Published on: 2020-11-16
Keeping encryption elitist
One opinion which I started questioning a lot in the last few years is educating people about encryption and providing easy access to end-to-end encrypted communication.
I find myself as one of the very few people in my entourage that half-believes in the necessity of policy initiatives for limiting access to end-to-end encryption, like the ones the EU is advancing.
Take as an example a tool like Signal, end-to-end encrypted messaging, open-source, funded mainly by private individuals rather than by governments and/or corporations subservient to said governments.
Young me thought that the idea of something like Signal, a tool that can be used by anyone to essentially make all their communications private, was amazing. Still-young-but-somewhat-older me thinks that making sure apps like Signal are not accessible to a wide audience might actually be an ethical goal.
I - Millions of LSD blotters, dozens of bombs
To answer this question I think we first have to understand something curious about the real world. Namely the fact that, in the vast majority of Europe and the US, you can buy LSD.
It's not very complicated to do it either, you can order from markets like Agora (or whatever kids are using nowadays) and get it delivered at home, from a vendor that's been independently verified by multiple sources which sent it to trustworthy labs which generated COAs for the stuff.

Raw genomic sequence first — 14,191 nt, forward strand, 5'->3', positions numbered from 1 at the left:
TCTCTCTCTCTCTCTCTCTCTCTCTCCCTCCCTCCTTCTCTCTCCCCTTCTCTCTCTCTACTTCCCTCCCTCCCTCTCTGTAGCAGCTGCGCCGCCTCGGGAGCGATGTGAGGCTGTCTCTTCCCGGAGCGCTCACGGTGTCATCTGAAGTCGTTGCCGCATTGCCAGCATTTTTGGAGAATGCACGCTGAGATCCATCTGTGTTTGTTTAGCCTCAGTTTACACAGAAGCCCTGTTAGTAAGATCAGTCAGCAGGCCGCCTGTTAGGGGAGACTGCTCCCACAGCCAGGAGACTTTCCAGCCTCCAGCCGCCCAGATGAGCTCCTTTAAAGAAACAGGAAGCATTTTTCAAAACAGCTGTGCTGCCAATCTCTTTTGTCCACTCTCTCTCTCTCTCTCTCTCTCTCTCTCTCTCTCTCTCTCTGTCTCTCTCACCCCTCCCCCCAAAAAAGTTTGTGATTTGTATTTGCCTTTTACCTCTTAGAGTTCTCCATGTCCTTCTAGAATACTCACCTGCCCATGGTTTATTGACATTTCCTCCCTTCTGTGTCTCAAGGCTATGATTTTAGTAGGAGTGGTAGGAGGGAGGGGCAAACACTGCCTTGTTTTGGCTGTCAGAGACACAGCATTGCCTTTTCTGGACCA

You can also buy it on the street in most places, without having to look too hard. At most, you have to go to a festival, but in the more civilized parts of Europe and the US it's probably enough to ask your tolerated-drugs dealer and he'll know a guy.
This is extremely surprising considering the prerequisites of making LSD, namely having access to:
- Lysergic acid
Those are not the only things one needs, but they are the most likely to get you in trouble if you try acquiring them. Ergotamine is a list I controlled precursor. Diethylamine is not controlled but is on the DEA surveillance list (i.e. if you buy a lot of it men with guns will come knocking at your door to ask questions) and I can't find the status of lysergic acid, but I assume its purchase is also monitored to some extent.
These substances are not easy to synthesize either, you can arguably make diethylamine fairly easily in a home lab. But, for ergotamine and lysergic acid, you basically need a large quantity of ergot and plants containing lysergamides. The latter might be easy to source, the former certainly isn't.
So an operation sourcing significant quantities of all of those 3, under the government radar, seems like a pretty complex business. It becomes even more complex once one considers how LSD is made. It's the kind of thing you can make in a "home lab" if that "home lab" is staffed by a group of skilled chemists and has very expensive equipment, it's not cooking meth.